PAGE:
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Topic: "Can I see your deck, please?"
Message: Posted by: svebee (Nov 29, 2009 05:27PM)
I searched around this forum a little bit, but I couldn't find topic with this question. If there is one, please Reply with link.

Back on topic, if I end with some gaffed deck/extra ("weird") cards randomly mixed in the deck/svengali deck/... and spectator asks for deck examination, what should I do?

Of course I would try not to get into situation like that with some false shufles, false "cuts" (like in Colossal Blizzard by Oz Pearlman) and so on, but what if spectator insist on examination?

Thank you.
Message: Posted by: Bean (Nov 29, 2009 05:50PM)
This was a pretty good thread dealing with people wanting to inspect your props - http://www.themagiccafe.com/forums/viewtopic.php?topic=248860&forum=41

Hope it helps!
Message: Posted by: Billgussen (Nov 29, 2009 06:00PM)
First, the long-term solution is to figure out what it is about your performance style that makes the spectators think that it's okay to demand your props. I'd get a friend to video my performance, and try to pin down that aspect and correct it. Generally it has to do with the magician consciously or unconsciously challenging the spectators to figure out the trick.

In the shorter term, there are a few solutions. One method is to prove that it's a normal deck somewhere during the performance (You Do as I Do from the Encyclopedia of Card Tricks works well for this) then ring in (deck switch in) the gaffed deck or secretly insert the gaffed cards. Second method is to deck-switch out the gaffed cards and end on something you can do with a normal deck. Third, put away the cards altogether and end on a non-card effect. If somebody asks to see the cards after that, you can always take out a normal deck and hand it to them.

Hope that helps,
Message: Posted by: coolini (Nov 29, 2009 08:07PM)
The spectator should be convinced that your performing something that you ve done a million time before you show him the effect... in that case, why would he ask you to see the deck, he is interested in you and not the deck, the deck isn't important, you and your presentation r important... don't take this as a way to show off, what I mean is use your character and showmanship instead of focusing on the deck...
Message: Posted by: BrianMillerMagic (Nov 29, 2009 10:30PM)
If a spectator has the slightest doubt that something you're using is fake in some way, then you need to fix your performance in order to remove this doubt.

First, there are times when an audience member will be so astounded that they will exclaim, "Let me see that! Is that a real deck?" out of sheer amazement. This kind of request is merely an exclamation and can be laughed off or dealt with quite easily.

Second, and more importantly, it's more than simply "acting natural." The whole concept of 'natural' does not, to me, have any place in these kinds of discussions. As magicians we are doing things that require us to move in ways, even non-secret ways, that are completely 'unnatural' to an ordinary person, even with ordinary objects. It is up to you to define what is natural in the context of your performance. How do you stand? How to you talk? In what ways do your hands move? The first 30-60 seconds of your performance can establish all of these things so that the way you perform is natural to the audience, even if it is not something anybody would 'naturally' do.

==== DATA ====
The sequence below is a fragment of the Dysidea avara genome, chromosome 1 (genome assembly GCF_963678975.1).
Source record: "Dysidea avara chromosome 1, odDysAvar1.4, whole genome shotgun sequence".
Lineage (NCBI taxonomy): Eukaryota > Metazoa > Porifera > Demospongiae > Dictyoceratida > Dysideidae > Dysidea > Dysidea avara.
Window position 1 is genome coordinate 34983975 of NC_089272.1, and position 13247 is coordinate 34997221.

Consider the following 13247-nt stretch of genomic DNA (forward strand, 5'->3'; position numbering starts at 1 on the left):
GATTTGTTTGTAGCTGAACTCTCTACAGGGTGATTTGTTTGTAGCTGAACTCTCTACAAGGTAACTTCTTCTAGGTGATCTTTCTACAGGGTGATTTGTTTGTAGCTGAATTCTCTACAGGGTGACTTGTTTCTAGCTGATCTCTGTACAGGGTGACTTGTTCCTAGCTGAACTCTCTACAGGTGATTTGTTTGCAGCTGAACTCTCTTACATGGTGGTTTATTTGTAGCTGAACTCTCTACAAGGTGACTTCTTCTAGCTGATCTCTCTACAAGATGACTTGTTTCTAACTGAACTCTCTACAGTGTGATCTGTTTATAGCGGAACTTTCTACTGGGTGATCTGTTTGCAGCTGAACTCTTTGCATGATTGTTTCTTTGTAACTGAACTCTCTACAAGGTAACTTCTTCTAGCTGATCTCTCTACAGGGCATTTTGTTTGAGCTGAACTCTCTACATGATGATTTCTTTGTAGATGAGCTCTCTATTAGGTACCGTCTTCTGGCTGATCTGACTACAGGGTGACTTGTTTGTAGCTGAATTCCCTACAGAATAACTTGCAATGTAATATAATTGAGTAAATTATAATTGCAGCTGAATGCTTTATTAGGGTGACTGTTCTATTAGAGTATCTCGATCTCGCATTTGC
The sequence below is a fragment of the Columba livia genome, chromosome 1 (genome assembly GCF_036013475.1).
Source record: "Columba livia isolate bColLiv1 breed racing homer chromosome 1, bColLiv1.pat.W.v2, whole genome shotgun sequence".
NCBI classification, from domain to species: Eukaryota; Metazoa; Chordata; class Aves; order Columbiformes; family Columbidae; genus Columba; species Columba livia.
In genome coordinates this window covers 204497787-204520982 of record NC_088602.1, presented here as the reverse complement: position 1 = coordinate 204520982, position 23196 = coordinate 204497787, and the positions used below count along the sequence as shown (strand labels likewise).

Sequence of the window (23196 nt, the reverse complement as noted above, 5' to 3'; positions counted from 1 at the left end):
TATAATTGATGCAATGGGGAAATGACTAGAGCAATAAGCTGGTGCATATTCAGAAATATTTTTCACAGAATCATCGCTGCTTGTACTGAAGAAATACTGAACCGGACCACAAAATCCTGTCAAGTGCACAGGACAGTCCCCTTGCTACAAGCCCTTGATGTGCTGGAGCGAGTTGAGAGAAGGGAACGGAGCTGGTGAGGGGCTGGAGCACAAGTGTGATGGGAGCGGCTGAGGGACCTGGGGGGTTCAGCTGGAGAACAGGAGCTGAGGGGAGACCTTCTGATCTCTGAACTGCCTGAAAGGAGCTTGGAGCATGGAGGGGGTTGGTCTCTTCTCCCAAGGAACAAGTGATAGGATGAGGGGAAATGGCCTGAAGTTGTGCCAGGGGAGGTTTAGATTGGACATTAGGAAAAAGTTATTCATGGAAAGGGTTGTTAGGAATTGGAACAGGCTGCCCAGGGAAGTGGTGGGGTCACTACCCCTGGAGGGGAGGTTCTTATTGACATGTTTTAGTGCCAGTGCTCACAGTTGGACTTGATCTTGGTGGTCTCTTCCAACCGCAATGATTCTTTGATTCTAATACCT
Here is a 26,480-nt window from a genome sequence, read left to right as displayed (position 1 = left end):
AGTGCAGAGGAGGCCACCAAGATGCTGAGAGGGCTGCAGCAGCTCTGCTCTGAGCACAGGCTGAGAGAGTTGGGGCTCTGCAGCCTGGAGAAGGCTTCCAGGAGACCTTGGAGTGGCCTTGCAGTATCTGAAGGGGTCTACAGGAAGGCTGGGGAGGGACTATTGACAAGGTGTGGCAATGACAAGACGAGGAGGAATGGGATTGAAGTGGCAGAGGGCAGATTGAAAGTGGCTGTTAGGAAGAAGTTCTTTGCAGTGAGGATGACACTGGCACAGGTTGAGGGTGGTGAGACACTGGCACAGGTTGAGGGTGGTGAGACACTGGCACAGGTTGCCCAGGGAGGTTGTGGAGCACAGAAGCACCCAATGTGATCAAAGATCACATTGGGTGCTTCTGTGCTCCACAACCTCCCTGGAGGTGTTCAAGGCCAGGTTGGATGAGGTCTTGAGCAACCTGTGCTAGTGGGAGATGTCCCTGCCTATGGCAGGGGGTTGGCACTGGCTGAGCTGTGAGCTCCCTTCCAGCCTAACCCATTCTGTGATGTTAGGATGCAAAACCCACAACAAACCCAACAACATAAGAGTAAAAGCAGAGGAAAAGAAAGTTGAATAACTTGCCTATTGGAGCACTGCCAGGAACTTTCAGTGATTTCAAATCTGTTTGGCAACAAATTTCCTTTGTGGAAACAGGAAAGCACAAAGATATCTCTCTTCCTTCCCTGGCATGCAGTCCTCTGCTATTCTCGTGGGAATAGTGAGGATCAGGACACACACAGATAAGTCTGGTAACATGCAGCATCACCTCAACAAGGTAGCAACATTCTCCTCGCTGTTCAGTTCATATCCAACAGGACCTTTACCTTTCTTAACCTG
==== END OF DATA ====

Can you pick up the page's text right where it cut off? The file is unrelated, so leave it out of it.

What you need to be worried about is if you have audiences who genuinely don't trust something you've done or a prop you've used and wish to examine it. If this is happening to you on a regular basis then you need to work hard on your performance so that you remove this kind of doubt.

I know this isn't exactly the response you're looking for. If you want to see a demonstration of someone who acts/moves in ways that are completely unnatural and yet the audience accepts as perfectly natural in the context of the performance, check out either Tommy Wonder or Garrett Thomas.
Message: Posted by: Bill Thompson (Dec 3, 2009 03:25PM)
Don Alan's advice seems best... "Ring the gaff deck in after it has been established you are using straight cards."

When done using the gaff deck put it away. If they want to see the deck after the show toss them your straight deck, if you wish.

BTW: I am a hobbyist, I don't do shows and stuff (yet, I got an invite to perform at a party with some friends soon) I perform for friends and family which is what I assume most beginners do... Your family and your friends have a much more intimate relationship with you than strangers or even acquaintances... They don't have any problem asking to see, hold, touch (break) your props, no matter how well you did, no matter how much you have tried to "fix" your routine so they wouldn't think you are using something fishy. If you always deny them they will automatically assume you are hiding something from them (ah-ha just as I thought, its a trick deck). It is a burden we have that the pros don't.

I think some of the pros here have forgotten that when dealing with close friends and family, sometimes you have to let them get their hands on your deck or inspect your cups. Sometimes I try to do some tricks where the inspection is part of the trick. It helps.

"lemme see those cards!" "why bother, you just inspected the deck and it was fine then."